- I have joined forces with TIES, the Teacher Institute for Evolutionary Science, sponsored by the Richard Dawkins Foundation for Reason and Science. They have a number of excellent resources on their webpage and will allow an improved opportunity to offer workshops on evolution to teachers and other interested parties. These workshops are designed by teachers for teachers and are aligned with the Next Generation Science Standards. If you are interested in a workshop, please either contact me or Bertha Vasquez, the TIES Director. You can also find them on Facebook and Twitter.
- I will be appearing at the Forest Heights STEM Academy in Little Rock on Friday, September 11, to discuss how the scientific method is really used by scientists.
- I will be appearing at the next quarterly meeting of the Arkansas STEM Coalition meeting on September 25 to talk about TIES and National Fossil Day.
Speaking of National Fossil Day, make sure to put Saturday, October 17th on your calendar. The Museum of Discovery is hosting the second annual National Fossil Day event, even bigger and better than last year. Don’t miss it. National Fossil Day is a part of Earth Science Week, sponsored by the American Geosciences Institute, designed to “help the public gain a better understanding and appreciation for the Earth Sciences and to encourage stewardship of the Earth.”
Now that all the business is out of the way, I will get on with more educational material. In honor of everyone going back to school, I thought I would start a few posts about some definitions that most people generally get wrong. Today, I am going to discuss a few of the types of scientists that study past life.
Whenever a scientist tells people they are an archaeologist or paleontologist, they tend to brace themselves for the almost invariable questions about the other field. In most people’s minds, all the different sciences seem to be interchangeable, with little understanding that just because someone studies the past, they don’t necessarily study everything in the past. I won’t even get into the difference between scientists who study past life and historians. I will leave that for any archaeologists who wish to tackle that issue. I get this question so often that I bought this Tshirt.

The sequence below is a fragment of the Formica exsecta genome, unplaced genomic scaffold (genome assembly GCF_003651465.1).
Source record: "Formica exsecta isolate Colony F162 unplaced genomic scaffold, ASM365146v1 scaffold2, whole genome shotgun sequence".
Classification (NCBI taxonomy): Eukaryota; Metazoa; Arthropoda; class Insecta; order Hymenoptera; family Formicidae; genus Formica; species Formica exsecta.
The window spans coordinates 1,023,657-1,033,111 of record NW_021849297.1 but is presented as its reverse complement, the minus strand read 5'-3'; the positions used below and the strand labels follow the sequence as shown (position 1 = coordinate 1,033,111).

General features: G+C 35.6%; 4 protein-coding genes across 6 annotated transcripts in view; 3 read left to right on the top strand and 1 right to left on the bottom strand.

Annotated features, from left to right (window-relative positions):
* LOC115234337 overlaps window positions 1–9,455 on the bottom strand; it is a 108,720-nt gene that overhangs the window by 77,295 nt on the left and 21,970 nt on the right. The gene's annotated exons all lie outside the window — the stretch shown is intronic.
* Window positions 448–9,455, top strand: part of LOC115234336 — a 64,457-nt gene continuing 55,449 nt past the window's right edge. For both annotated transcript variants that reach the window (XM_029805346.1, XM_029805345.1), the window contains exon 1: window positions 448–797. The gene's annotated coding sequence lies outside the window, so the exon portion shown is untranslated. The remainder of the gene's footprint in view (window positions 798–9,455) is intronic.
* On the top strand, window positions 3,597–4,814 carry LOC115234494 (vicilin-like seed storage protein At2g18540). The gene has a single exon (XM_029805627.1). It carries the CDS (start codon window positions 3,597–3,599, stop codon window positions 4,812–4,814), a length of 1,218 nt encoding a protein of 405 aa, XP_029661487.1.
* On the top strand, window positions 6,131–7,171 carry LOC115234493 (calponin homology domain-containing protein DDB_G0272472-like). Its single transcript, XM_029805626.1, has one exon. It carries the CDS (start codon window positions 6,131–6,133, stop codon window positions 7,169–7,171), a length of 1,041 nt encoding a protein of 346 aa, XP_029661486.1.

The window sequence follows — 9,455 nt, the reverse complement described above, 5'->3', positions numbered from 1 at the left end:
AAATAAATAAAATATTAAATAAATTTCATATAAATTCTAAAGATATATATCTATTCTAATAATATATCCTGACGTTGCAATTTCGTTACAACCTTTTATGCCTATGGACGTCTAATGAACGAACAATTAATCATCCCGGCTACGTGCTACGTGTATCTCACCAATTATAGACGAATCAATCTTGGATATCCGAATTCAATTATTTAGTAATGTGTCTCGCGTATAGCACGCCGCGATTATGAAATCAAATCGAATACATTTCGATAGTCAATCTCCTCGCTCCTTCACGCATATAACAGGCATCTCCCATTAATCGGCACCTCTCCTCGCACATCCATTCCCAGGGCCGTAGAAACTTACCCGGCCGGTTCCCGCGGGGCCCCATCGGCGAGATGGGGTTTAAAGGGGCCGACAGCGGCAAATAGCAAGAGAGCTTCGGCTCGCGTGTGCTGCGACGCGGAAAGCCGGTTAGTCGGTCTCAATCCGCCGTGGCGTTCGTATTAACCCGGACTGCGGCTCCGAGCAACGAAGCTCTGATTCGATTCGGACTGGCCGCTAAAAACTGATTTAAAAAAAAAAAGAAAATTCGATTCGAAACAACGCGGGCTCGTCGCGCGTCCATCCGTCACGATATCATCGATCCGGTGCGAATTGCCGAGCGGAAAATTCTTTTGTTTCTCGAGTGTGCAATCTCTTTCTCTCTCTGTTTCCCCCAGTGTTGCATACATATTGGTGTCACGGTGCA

Even though we all study past life, there are important differences. Here is a Venn diagram I created that may help explain how they differ.
As you can see, there are two main divisions in scientists who study past life: those who study humans and those who study everything else.
Anthropologists study humans, so don’t ask them about dinosaurs or mammoths or giant sharks. Don’t bring them a fossil you found. If you find a pottery shard or an arrow head, find an anthropologist. If you found a book, you might also try a historian. Ok, I said I wouldn’t get into this, but maybe just a little bit. Historians deal with written human history. So one might say that historians are a subset of anthropologists, in that they only deal with relatively recent anthropology. Many would also argue that they should not be included at all because they do not approach the endeavor with a scientific approach. While I can see the point, I can also see the point that this would also include many anthropologists, so comes across as sounding like the argument about can bloggers be considered journalists. The correct answer is that it is not as simple as that. But it’s not my field and my view of the topic is strictly as an outsider.
Paleontologists study everything that does not include humans. So please feel free to ask us about extinct organisms, as long as they don’t make pottery or arrow heads.This doesn’t mean to say that every paleontologist studies all extinct organisms. There are innumerable specialities within the field. If you ask a paleoclimatologist to identify a bone, he won’t have a clue what you are talking about. They study past climates, not bones. Just like one wouldn’t ask a podiatrist (foot doctor) to do brain surgery, don’t expect an expert in Pleistocene pollen to help you identify which type of trilobite you have, although I expect they could tell you that you do indeed have a trilobite.